It was Nov. 13, 1947, and the New York Knicks’ first-round pick took to the basketball court at Madison Square Garden. It wasn’t his first time playing in the Garden — he had helped win two college basketball championships there in 1944 and 1947, turning in impressive defensive performances.
That night, though, he struggled.
Three weeks and three games later, he was cut. He never played pro basketball again.
Still, that man, Wataru “Wat” Misaka, has a place in the history books. Misaka was the first person of color to play professional basketball in what would become the NBA — breaking the color barrier the same year Jackie Robinson did in pro baseball. And Misaka did it in the aftermath of World War II, when the attack on Pearl Harbor and war with Japan prompted the U.S. government to imprison more than 100,000 people of Japanese ancestry in internment camps.
Now, 72 years later, with the Raptors’ Game 6 win Thursday night, Jeremy Lin has become the first Asian American to win an NBA championship. (Lin only played for a few minutes during Game 3 of the Finals, but he will still get a ring along with the rest of his team.)
Lin now joins Misaka in the history books.
Misaka — born in Ogden, Utah, to Japanese immigrants — faced relentless racism for much of his life. He was raised in the basement of his father’s barber shop, between a bar and pawnshop and surrounded by brothels, according to the University of Utah’s magazine, Continuum, which profiled him in 2010. He was banned from restaurants because of his Japanese ancestry, and neighbors would cross the street to avoid him.
“That’s just how it was,” he told Continuum.
He excelled in school, and his dad encouraged him to play sports.
“I was also captain of the football team, a shortstop, ran track,” in addition to basketball, he told the New York Times in 2005.
He spent two years at a junior college before transferring to the University of Utah, playing on both schools’ basketball teams. On away games, people would shout “dirty Jap” at him from the stands. Back then, the National Invitational Tournament was a bigger deal than the NCAA final, and winners of the NIT were considered the unofficial national champions. In 1944, Misaka played for Utah in the NCAA final; they won, earning them an invitation to the NIT.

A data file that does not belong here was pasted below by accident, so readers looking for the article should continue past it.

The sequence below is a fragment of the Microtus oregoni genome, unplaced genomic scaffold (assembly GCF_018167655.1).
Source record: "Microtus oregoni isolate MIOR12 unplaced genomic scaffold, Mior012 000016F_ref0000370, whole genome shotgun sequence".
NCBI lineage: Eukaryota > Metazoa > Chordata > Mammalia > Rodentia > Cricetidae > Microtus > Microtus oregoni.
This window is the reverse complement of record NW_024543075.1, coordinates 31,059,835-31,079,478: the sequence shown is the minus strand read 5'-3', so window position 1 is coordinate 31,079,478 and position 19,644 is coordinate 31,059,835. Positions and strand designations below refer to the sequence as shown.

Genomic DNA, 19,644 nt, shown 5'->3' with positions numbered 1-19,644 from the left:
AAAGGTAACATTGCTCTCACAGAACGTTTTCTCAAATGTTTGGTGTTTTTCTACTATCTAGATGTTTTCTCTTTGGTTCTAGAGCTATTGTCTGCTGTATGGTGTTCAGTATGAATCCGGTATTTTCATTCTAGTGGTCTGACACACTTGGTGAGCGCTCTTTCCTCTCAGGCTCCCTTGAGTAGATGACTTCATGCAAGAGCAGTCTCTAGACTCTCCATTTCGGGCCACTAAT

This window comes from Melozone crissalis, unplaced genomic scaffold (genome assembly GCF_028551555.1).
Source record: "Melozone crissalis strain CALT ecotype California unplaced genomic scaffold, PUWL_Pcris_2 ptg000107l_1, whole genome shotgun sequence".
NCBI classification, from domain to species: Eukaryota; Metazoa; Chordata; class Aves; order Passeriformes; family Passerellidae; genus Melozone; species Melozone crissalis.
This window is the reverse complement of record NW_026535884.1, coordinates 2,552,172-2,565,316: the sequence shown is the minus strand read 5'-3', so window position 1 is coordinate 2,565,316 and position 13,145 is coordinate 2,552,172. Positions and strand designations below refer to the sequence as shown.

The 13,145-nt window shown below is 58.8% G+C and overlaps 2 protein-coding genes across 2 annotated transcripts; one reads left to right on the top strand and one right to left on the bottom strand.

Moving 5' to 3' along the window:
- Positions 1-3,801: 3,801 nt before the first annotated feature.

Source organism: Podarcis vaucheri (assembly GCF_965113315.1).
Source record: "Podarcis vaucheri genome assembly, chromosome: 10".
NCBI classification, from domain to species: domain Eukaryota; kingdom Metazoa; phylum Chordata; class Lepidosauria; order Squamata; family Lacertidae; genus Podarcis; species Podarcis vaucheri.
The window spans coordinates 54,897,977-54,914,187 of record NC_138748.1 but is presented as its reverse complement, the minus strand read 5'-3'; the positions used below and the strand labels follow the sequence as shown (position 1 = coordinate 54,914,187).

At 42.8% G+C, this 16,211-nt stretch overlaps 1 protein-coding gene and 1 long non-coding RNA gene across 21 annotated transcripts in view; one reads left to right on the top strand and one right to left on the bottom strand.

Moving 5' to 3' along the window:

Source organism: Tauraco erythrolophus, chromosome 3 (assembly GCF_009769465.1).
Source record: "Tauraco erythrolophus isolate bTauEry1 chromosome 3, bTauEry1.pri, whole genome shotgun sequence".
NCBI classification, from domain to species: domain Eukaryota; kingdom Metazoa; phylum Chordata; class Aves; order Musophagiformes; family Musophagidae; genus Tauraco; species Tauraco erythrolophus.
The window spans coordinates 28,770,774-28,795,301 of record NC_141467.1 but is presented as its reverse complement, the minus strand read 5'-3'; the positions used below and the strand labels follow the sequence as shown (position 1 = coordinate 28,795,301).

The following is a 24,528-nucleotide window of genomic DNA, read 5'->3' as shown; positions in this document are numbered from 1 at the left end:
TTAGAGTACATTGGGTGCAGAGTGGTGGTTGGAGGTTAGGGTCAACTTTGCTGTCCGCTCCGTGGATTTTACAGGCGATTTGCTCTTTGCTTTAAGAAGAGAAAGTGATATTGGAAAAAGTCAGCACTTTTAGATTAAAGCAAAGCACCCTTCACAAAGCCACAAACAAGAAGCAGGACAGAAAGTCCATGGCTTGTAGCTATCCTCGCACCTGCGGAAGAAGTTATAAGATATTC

When he got home from the tournaments, his mother was waiting at the train station with his draft notice, he told Continuum. He served in the military for two years, including a nine-month tour in Japan.
Because his family lived outside the West Coast resettlement zone, they weren’t sent to internment camps like other Japanese and Japanese Americans during World War II.
After his service, he rejoined the Utah team and was a key player in their surprise win over Kentucky at the NIT in March 1947.
“Little Wat Misaka, American born of Japanese descent, was a 'cute' fellow intercepting passes and making the night miserable for Kentucky,” reported the Times after the game.
That fall, he was the New York Knicks’s first pick. His photo ran in the New York Times right before his debut, with no comment on how he was about to make history by breaking the color barrier. Instead, they noted how short he was for a basketball player — only 5 feet 7 inches.
His three pro games were tough, and he scored only seven points total. When he was cut, Knicks president Ned Irish told him he could keep the Converse high-tops they had just given him, the Times said.
In 1998, Misaka told The Washington Post he never experienced much racism, even at a time when Japanese Americans were targeted, “because most of the time I was with a sports team. … In general, I had a better acceptance from the crowd in New York than anywhere. It was surprising to me. I really appreciated that."
The Harlem Globetrotters offered him a spot on their team, but he declined. He took a train home to Utah, finished his degree, and worked for decades as an engineer before retiring.
As of 2018, he was 95 and still living in Utah. He could not be reached for comment.
In 2010, Misaka’s place in history was highlighted in the documentary “Transcending: The Wat Misaka Story.” The trailer shows rare footage of him playing.
Over the years, the NBA signed other players of Asian descent, including Yao Ming, but few were Asian American like Misaka until Jeremy Lin. After washing out of the Warriors, Lin was picked up by Misaka’s old team, the Knicks, where his breakout performances, and the rabid fandom that came with it, became known as “Linsanity.”
In December 2018, Misaka was a certain NBA team’s honored guest. He was taken on tour and introduced to a star player. Misaka said he “wished them success” as the season picked up.
The star player was Steph Curry. The team was the Warriors — who lost to Lin’s Raptors Thursday night.
correction: An earlier version of this story incorrectly stated that Utah won both the NCAA and NIT finals in 1944. They only won the NCAA.
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